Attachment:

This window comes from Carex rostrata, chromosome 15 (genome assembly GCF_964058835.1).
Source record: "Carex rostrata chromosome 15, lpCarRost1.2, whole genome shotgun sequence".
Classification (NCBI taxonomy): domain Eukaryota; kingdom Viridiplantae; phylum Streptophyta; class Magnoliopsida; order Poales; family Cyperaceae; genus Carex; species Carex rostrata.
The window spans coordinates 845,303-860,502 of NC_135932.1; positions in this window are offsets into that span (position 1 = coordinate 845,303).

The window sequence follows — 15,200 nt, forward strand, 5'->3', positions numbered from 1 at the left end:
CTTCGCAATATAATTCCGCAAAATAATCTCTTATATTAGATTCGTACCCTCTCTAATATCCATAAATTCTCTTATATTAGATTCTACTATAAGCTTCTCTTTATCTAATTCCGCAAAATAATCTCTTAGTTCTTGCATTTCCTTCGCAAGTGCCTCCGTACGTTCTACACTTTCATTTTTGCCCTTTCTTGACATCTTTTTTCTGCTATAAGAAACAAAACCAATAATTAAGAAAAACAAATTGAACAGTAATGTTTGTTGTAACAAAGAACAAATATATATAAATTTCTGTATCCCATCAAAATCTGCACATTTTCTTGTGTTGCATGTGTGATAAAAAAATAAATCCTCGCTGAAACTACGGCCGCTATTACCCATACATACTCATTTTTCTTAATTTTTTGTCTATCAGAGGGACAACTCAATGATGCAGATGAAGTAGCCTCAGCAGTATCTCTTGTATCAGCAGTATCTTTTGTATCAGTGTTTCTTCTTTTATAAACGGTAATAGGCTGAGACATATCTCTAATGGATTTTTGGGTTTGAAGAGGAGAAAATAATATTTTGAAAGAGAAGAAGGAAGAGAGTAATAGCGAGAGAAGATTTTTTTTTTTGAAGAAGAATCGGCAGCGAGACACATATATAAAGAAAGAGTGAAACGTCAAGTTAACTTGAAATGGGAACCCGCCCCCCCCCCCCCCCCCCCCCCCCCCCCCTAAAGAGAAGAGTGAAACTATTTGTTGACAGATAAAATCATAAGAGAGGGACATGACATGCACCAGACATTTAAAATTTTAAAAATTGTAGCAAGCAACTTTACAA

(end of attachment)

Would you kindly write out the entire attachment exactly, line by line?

This window comes from Carex rostrata, chromosome 15 (genome assembly GCF_964058835.1).
Source record: "Carex rostrata chromosome 15, lpCarRost1.2, whole genome shotgun sequence".
Classification (NCBI taxonomy): domain Eukaryota; kingdom Viridiplantae; phylum Streptophyta; class Magnoliopsida; order Poales; family Cyperaceae; genus Carex; species Carex rostrata.
The window spans coordinates 845,303-860,502 of NC_135932.1; positions in this window are offsets into that span (position 1 = coordinate 845,303).

The window sequence follows — 15,200 nt, forward strand, 5'->3', positions numbered from 1 at the left end:
CTTCGCAATATAATTCCGCAAAATAATCTCTTATATTAGATTCGTACCCTCTCTAATATCCATAAATTCTCTTATATTAGATTCTACTATAAGCTTCTCTTTATCTAATTCCGCAAAATAATCTCTTAGTTCTTGCATTTCCTTCGCAAGTGCCTCCGTACGTTCTACACTTTCATTTTTGCCCTTTCTTGACATCTTTTTTCTGCTATAAGAAACAAAACCAATAATTAAGAAAAACAAATTGAACAGTAATGTTTGTTGTAACAAAGAACAAATATATATAAATTTCTGTATCCCATCAAAATCTGCACATTTTCTTGTGTTGCATGTGTGATAAAAAAATAAATCCTCGCTGAAACTACGGCCGCTATTACCCATACATACTCATTTTTCTTAATTTTTTGTCTATCAGAGGGACAACTCAATGATGCAGATGAAGTAGCCTCAGCAGTATCTCTTGTATCAGCAGTATCTTTTGTATCAGTGTTTCTTCTTTTATAAACGGTAATAGGCTGAGACATATCTCTAATGGATTTTTGGGTTTGAAGAGGAGAAAATAATATTTTGAAAGAGAAGAAGGAAGAGAGTAATAGCGAGAGAAGATTTTTTTTTTTGAAGAAGAATCGGCAGCGAGACACATATATAAAGAAAGAGTGAAACGTCAAGTTAACTTGAAATGGGAACCCGCCCCCCCCCCCCCCCCCCCCCCCCCCCCCTAAAGAGAAGAGTGAAACTATTTGTTGACAGATAAAATCATAAGAGAGGGACATGACATGCACCAGACATTTAAAATTTTAAAAATTGTAGCAAGCAACTTTACAA